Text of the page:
Franky Hatton is schooling me on the ins and outs of raccoon hunting. We met in early spring at the Key Underwood Coon Dog Memorial Graveyard, better known as the Coon Dog Cemetery. Hatton is one of its caretakers, as well as a board member of the Friends of the Coon Dog Cemetery and coon-hunting enthusiast.
Over the course of the afternoon, he will tell me all about headlamps, snake pants, tracking devices, squaller calls, the six different types of coon dogs, siring and lineage, and the process of how they come up with all these funny names. He’ll also tell me why this place in Colbert County in northwest Alabama is so special that it has attracted visitors from across the country and as far away as Sheffield, England.
“It’s the only cemetery of its kind in the world,” he said.
The Coon Dog Cemetery was started when local hunter Key Underwood decided to bury his favorite coon dog, Troop, here on Sept 4, 1937. His friends followed suit when their dogs passed on. The land initially was owned by the state of Alabama but in the 1970s, a local hunting club convinced the state to donate the land to them.
Hyperbole aside, this truly is an “only in Alabama” experience. Remember in the movie “Sweet Home Alabama” when Melanie (Reese Witherspoon) goes to a coon dog cemetery to visit Bear, her old dog who died while she had run off to New York City to become fashion designer? Well, this is that cemetery. Sort of. The cemetery in the movie was a replica, and while that one was located in the middle of a town, this one is not.
In fact, it’s about a 30-minute drive from the nearest town – Cherokee, if you’re coming off the Natchez Trace Highway, or Tuscumbia if you’re coming from the Shoals. It’s located down a long, desolate road on the top of a mountain, making the ride either really beautiful or kind of scary, depending on how you feel about being in the middle of nowhere with no cellphone service.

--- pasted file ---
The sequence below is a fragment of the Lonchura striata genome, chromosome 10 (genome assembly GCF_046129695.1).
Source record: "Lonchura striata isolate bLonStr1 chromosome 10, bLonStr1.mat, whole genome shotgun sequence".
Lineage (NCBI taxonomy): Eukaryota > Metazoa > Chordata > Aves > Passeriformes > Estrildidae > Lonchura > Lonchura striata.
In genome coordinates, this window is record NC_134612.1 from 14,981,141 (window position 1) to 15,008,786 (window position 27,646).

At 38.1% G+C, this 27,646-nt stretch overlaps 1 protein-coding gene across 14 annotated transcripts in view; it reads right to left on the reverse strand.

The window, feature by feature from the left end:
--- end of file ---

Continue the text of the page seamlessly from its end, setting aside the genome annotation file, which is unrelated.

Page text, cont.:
“It’s just real peaceful,” said Hatton. “Everyone who comes in here is just amazed at how quiet it is and peaceful, and the scenery is just great.”
There are now over 300 dogs buried on the site. Each dog has to meet a list of criteria to be able to be buried here: proper paperwork, being vouched for as a coon dog by a witness, and being viewed and declared a coon dog by a member of the Key Underwood Coon Dog Memorial Graveyard Inc.
Grave markers, bearing names like Flop, Gypsy, Flash, Crooked Oak Tootsie and Bling Blossom Bud, are made from a variety of materials – wood, stone, metal. Some are hand-carved or painted, others are professionally engraved polished stone slabs like the kind you see at cemeteries for people. Each grave is adorned with a small American flag and pops of brightly colored silk flowers. You can’t see it from the ground, but Hatton says there’s a dirt path forming a perimeter around the graves and in the spring, small flowers pop up. From above, they’re in the shape of a cross. No one is sure how they got there.
This weekend marks the 80th anniversary of Troop’s burial, which started the cemetery. Members, families and visitors will celebrate, as they do every Labor Day Weekend, with bluegrass and gospel music, barbecue plates, a “liar’s contest,” and more. It’s estimated that about 1,500 people attended last year.
“For most of the year, the cemetery is filled with peaceful sounds of nature,” said Janice Williams, president of the Friends of the Coon Dog Cemetery Inc. “However, on Labor Day, the quiet is broken.”
If you go:
The Coon Dog Cemetery Labor Day Celebration
4945 Coon Dog Cemetery Road in Cherokee, Alabama
Monday, Sept. 4
10 a.m. – 4 p.m.